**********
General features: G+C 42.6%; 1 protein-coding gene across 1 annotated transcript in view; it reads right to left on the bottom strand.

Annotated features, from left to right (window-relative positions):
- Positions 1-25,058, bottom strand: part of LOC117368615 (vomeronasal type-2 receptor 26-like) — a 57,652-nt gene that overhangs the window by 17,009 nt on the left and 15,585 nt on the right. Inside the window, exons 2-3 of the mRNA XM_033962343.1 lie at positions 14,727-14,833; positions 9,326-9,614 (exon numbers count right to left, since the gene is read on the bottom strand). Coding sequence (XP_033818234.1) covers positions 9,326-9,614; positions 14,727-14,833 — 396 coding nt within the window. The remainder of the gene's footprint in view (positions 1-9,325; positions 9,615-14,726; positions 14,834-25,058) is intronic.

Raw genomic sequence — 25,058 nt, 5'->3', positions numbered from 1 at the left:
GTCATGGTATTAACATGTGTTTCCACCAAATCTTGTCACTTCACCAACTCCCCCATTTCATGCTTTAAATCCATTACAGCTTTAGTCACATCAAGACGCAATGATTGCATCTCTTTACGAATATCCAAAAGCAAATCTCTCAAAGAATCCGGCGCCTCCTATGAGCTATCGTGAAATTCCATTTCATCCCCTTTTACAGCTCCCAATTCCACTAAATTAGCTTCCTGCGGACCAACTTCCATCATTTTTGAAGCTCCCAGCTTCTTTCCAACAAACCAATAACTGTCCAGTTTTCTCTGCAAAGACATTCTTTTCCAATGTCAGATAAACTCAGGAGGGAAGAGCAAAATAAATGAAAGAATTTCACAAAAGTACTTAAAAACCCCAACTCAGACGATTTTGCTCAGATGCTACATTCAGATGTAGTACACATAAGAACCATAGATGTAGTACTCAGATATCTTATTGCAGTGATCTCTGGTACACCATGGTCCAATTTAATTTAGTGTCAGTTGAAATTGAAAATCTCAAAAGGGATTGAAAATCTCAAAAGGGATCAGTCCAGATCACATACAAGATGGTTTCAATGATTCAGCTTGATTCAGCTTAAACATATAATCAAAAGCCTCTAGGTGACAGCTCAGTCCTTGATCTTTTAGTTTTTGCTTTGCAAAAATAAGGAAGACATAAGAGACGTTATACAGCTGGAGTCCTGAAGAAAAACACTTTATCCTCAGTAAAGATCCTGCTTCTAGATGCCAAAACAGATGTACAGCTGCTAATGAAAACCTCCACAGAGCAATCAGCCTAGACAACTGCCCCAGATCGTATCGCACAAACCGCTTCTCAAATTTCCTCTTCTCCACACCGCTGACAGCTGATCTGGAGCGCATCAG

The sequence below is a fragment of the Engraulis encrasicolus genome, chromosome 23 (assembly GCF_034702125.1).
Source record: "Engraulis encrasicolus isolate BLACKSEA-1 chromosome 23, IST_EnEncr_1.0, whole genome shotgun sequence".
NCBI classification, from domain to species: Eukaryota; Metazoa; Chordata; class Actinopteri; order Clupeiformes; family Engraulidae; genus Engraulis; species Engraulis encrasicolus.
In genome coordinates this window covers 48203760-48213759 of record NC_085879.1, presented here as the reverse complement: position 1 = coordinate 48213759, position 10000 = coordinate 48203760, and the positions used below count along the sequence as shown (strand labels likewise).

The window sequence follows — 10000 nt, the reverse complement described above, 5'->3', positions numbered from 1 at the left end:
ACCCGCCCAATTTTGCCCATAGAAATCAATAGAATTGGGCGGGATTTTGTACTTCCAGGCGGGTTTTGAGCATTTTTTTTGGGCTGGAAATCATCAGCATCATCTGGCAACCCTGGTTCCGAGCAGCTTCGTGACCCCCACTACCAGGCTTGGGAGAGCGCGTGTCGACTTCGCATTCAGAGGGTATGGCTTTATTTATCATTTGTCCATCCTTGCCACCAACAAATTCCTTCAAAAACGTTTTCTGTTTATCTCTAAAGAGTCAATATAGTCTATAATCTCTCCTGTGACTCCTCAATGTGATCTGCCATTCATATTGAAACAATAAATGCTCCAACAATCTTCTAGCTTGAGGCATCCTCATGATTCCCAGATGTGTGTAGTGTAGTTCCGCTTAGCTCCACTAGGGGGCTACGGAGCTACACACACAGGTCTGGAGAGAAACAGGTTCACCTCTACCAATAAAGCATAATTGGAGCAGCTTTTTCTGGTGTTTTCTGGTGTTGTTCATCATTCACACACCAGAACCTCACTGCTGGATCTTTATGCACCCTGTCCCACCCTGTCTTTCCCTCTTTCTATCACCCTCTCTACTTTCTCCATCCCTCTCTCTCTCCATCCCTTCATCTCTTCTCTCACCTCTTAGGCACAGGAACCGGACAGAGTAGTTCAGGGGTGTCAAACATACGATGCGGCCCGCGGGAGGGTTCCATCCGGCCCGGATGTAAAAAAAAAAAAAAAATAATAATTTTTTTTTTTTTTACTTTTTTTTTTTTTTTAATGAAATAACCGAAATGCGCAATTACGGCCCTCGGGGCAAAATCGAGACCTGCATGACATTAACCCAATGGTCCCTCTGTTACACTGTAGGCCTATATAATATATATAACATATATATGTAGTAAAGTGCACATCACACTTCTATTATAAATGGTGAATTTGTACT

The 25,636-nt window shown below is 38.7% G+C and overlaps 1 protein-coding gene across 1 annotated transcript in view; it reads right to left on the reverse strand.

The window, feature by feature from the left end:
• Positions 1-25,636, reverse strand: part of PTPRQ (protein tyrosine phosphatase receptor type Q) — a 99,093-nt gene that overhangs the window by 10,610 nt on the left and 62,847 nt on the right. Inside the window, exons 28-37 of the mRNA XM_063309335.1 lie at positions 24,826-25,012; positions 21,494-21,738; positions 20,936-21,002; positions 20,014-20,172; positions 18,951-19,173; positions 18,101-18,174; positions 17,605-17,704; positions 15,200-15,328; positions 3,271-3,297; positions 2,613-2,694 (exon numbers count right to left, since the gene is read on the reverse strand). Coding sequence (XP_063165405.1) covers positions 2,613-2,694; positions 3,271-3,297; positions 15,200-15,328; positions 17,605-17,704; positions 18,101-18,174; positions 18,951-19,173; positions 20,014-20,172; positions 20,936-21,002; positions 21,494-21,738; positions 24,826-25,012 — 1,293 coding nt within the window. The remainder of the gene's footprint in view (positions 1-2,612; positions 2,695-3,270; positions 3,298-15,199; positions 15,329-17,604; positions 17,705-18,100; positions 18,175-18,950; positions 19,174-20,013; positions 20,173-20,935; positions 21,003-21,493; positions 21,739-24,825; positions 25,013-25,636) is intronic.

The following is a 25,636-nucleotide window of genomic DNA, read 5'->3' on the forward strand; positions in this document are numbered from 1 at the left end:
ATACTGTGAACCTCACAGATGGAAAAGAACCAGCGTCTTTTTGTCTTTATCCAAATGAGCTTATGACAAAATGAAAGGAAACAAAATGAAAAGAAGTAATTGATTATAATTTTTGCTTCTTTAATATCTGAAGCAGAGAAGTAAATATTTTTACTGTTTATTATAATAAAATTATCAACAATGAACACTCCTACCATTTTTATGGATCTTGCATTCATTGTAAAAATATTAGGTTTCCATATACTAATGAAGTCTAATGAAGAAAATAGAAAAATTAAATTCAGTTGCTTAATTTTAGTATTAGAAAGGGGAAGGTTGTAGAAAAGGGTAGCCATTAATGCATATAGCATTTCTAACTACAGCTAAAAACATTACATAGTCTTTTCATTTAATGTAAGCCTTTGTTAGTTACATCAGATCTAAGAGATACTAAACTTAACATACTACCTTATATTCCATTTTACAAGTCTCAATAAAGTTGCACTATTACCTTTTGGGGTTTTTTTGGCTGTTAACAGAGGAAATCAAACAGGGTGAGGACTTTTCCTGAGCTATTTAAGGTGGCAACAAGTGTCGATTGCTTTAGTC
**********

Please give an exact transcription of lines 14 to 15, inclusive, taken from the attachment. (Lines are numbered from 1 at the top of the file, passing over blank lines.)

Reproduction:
• Positions 1-25,636, reverse strand: part of PTPRQ (protein tyrosine phosphatase receptor type Q) — a 99,093-nt gene that overhangs the window by 10,610 nt on the left and 62,847 nt on the right. Inside the window, exons 28-37 of the mRNA XM_063309335.1 lie at positions 24,826-25,012; positions 21,494-21,738; positions 20,936-21,002; positions 20,014-20,172; positions 18,951-19,173; positions 18,101-18,174; positions 17,605-17,704; positions 15,200-15,328; positions 3,271-3,297; positions 2,613-2,694 (exon numbers count right to left, since the gene is read on the reverse strand). Coding sequence (XP_063165405.1) covers positions 2,613-2,694; positions 3,271-3,297; positions 15,200-15,328; positions 17,605-17,704; positions 18,101-18,174; positions 18,951-19,173; positions 20,014-20,172; positions 20,936-21,002; positions 21,494-21,738; positions 24,826-25,012 — 1,293 coding nt within the window. The remainder of the gene's footprint in view (positions 1-2,612; positions 2,695-3,270; positions 3,298-15,199; positions 15,329-17,604; positions 17,705-18,100; positions 18,175-18,950; positions 19,174-20,013; positions 20,173-20,935; positions 21,003-21,493; positions 21,739-24,825; positions 25,013-25,636) is intronic.

The following is a 25,636-nucleotide window of genomic DNA, read 5'->3' on the forward strand; positions in this document are numbered from 1 at the left end: